Homer's Night Out
In case you get hungry, there’s an open beer in the fridge.
Bart purchases a spy camera through a catalogue, and Homer goes to a stag party at a local restaurant. The rest of the family goes to the restaurant coincidentally, and Bart snaps a picture of Homer dancing with a belly dancer, Princess Kashmir. Soon, all of Springfield sees the picture, and Marge orders him out of the house. Homer takes Bart to a burlesque show to explain how he shouldn’t take advantage of women.
Bart purchases a miniature spy camera from a mail-order catalog which arrives six months later. Bart uses it to take candid photos around the house, including ones of Homer and Marge during their respective private times.
Later, Homer announces that he is going to a bachelor party for Eugene Fisk, his supervisor at the power plant （formerly, his assistant）。 Marge chooses to take the kids to the Rusty Barnacle, a seafood restaurant where Fisk’s bachelor party is taking place （in a separate room known as Davy Jones’ Locker）。 Fisk and his father clearly are uncomfortable and want to leave after a sexy belly dancer named Princess Kashmir arrives. When Kashmir is unable to arouse the Fisks, Homer is invited onstage to dance with her. Homer has a great time dancing with Kashmir. Bart later investigates the noisy party after stumbling upon it （he left the table because he began to feel sick after witnessing his order of squid with extra tentacles and was heading back after using the “buoys” room）， observes Homer is onstage putting money in Kashmir’s G-string and snaps a photo with his spy camera.
The next day, Bart joins the camera club at school. In the dark room, once the photo is developed President Martin Prince compliments Bart for the picture of Homer dancing with Princess Kashmir and asks to have a copy. Bart refuses, but gives one to Milhouse on the condition that he never lets it be copied and spread around. Unfortunately, many students who see the picture beg Milhouse for a copy and before long everyone in Springfield has one. Marge sees a copy of the picture at her aerobics class and furiously rips it from the wall.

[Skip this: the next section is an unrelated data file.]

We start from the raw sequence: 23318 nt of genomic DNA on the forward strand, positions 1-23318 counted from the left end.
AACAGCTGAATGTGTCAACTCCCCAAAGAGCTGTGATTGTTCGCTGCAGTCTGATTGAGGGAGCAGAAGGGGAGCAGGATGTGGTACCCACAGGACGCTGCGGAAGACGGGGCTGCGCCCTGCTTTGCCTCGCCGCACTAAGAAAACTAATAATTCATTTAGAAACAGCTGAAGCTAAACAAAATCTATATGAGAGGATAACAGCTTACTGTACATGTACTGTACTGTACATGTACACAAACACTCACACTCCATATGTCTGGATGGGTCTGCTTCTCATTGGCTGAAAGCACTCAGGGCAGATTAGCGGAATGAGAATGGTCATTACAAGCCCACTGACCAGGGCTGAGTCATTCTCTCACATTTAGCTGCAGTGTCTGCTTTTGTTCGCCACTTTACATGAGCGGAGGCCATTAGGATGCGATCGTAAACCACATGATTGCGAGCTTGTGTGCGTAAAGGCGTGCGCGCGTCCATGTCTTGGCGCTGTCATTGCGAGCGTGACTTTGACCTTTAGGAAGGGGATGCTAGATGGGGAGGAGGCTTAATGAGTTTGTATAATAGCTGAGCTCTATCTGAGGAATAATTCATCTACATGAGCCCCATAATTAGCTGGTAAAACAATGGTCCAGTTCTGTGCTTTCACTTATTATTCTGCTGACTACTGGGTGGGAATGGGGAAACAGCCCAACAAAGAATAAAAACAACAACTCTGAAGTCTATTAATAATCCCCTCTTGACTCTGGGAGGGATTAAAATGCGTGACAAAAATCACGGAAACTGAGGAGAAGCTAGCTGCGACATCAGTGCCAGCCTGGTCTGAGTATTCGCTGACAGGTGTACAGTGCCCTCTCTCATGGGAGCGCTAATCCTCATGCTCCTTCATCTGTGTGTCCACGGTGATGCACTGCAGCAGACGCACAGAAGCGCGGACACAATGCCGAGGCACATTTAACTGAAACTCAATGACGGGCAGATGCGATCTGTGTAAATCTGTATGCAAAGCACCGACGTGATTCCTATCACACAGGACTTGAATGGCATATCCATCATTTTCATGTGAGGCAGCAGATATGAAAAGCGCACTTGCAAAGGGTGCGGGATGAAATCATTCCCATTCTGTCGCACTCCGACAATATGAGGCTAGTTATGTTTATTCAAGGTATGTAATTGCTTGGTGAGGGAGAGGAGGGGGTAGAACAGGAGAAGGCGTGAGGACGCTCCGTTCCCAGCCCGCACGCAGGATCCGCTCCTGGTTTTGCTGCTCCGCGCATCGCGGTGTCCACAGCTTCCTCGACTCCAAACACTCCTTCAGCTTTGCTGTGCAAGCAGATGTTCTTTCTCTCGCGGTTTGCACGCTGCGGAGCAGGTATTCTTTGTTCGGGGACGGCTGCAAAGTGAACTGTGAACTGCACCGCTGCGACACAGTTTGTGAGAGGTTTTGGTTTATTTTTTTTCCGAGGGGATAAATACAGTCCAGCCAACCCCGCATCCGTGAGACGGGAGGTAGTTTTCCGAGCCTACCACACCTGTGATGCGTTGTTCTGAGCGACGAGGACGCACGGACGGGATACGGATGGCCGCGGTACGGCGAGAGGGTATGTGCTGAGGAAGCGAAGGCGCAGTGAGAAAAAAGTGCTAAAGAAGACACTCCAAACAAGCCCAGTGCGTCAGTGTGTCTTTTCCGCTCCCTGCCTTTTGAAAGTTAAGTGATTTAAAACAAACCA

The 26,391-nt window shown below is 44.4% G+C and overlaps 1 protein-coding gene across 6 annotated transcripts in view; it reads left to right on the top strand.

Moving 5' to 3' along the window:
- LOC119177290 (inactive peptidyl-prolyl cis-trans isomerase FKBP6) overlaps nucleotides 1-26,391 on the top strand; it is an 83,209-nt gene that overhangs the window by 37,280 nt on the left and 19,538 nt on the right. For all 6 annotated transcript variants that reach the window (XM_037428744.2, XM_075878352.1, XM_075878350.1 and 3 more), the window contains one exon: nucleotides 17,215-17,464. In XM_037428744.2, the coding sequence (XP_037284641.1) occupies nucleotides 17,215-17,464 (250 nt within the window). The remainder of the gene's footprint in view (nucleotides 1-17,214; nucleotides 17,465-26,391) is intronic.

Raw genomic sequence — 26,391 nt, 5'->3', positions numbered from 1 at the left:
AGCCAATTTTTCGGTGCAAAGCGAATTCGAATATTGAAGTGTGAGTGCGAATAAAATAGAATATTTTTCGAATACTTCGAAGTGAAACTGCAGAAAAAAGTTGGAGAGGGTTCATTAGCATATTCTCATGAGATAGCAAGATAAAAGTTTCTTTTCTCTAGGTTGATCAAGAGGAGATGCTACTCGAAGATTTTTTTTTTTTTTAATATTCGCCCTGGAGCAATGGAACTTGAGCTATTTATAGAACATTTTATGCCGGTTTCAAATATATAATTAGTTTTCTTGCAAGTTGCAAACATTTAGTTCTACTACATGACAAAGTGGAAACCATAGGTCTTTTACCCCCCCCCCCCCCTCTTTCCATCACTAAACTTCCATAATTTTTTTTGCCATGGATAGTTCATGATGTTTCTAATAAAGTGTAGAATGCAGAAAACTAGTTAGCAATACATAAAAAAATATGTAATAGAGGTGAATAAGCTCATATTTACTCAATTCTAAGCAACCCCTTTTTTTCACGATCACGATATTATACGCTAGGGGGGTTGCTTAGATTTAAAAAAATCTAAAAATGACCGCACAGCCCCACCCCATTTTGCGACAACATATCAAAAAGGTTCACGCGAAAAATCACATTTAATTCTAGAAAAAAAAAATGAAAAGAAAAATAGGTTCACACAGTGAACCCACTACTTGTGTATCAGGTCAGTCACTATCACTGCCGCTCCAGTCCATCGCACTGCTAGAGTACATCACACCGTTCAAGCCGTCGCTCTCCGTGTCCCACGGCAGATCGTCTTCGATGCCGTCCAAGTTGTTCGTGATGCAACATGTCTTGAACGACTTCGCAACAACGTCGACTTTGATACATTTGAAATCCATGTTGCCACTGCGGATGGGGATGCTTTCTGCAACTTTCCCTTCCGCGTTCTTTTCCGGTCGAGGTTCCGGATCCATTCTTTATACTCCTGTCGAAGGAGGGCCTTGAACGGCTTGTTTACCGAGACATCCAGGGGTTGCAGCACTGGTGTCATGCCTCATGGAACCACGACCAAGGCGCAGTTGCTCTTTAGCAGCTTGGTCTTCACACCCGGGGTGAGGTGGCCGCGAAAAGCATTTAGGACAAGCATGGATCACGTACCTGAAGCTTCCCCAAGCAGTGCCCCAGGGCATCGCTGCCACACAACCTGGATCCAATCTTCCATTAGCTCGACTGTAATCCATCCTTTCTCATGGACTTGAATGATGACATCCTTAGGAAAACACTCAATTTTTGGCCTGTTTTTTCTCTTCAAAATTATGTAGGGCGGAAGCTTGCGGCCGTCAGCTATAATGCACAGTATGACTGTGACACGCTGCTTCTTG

Later, Homer is on his way home from work, oblivious to what others are referring to when they make sly remarks about his sexual prowess, but when Homer opens the front door, Marge immediately shoves the picture in his face and demands an explanation. Bart admits he took the picture. Marge sends Bart to his room and, after scolding Homer, shoves a hastily half-packed suitcase his way and drives him out of the house.
Homer eventually spends the night at Barney’s filthy apartment. The next day—after enduring questioning from Mr. Burns about the picture—Homer goes home to apologize, but Marge doesn’t want an apology; she wants Homer to take Bart to meet Princess Kashmir and show that women are not sexual objects.
Left with no other alternative, Homer and Bart scour the strip clubs of Springfield to find Princess Kashmir. Eventually, they track her down at the Sapphire Lounge. Homer introduces himself and Bart to Kashmir, who is preoccupied with getting onstage for her performance. She eventually tells Homer about herself. Just as Homer is about to leave, he accidentally finds himself on stage for the night’s feature attraction: dancing with scantily-clad women from all nations. Homer, however, after seeing Bart, manages to make a passionate plea to the audience to treat women with respect. This plea moves the audience. Marge, who is in the audience, accepts Homer’s comments and the two make up.
Note: Princess Kashmir is moved by Homer’s speech to all the men in the audience about not treating women as objects, yet she still remains an exotic dancer to this day.
I’m your loving husband. I can read you like a book.
I hava something to say to all the sons out there. To all the boys, to all the men, to all of us.
It’s about women, and how they are not mere objects with curves that make us crazy.
No. They are our wives. They are our daughters, our sisters, our grandmas, our aunts, our nieces and nephews. Well, not our nephews.
They are our mothers.
And you know someting, folks?
As ridiculous as this sounds (I Could Love a Million Girls), I would rather feel the sweet breath of my beautiful wife on the back of my neck as I sleep than stuff dollar bills into some stranger’s G-String.
Am I wrong, or am I right?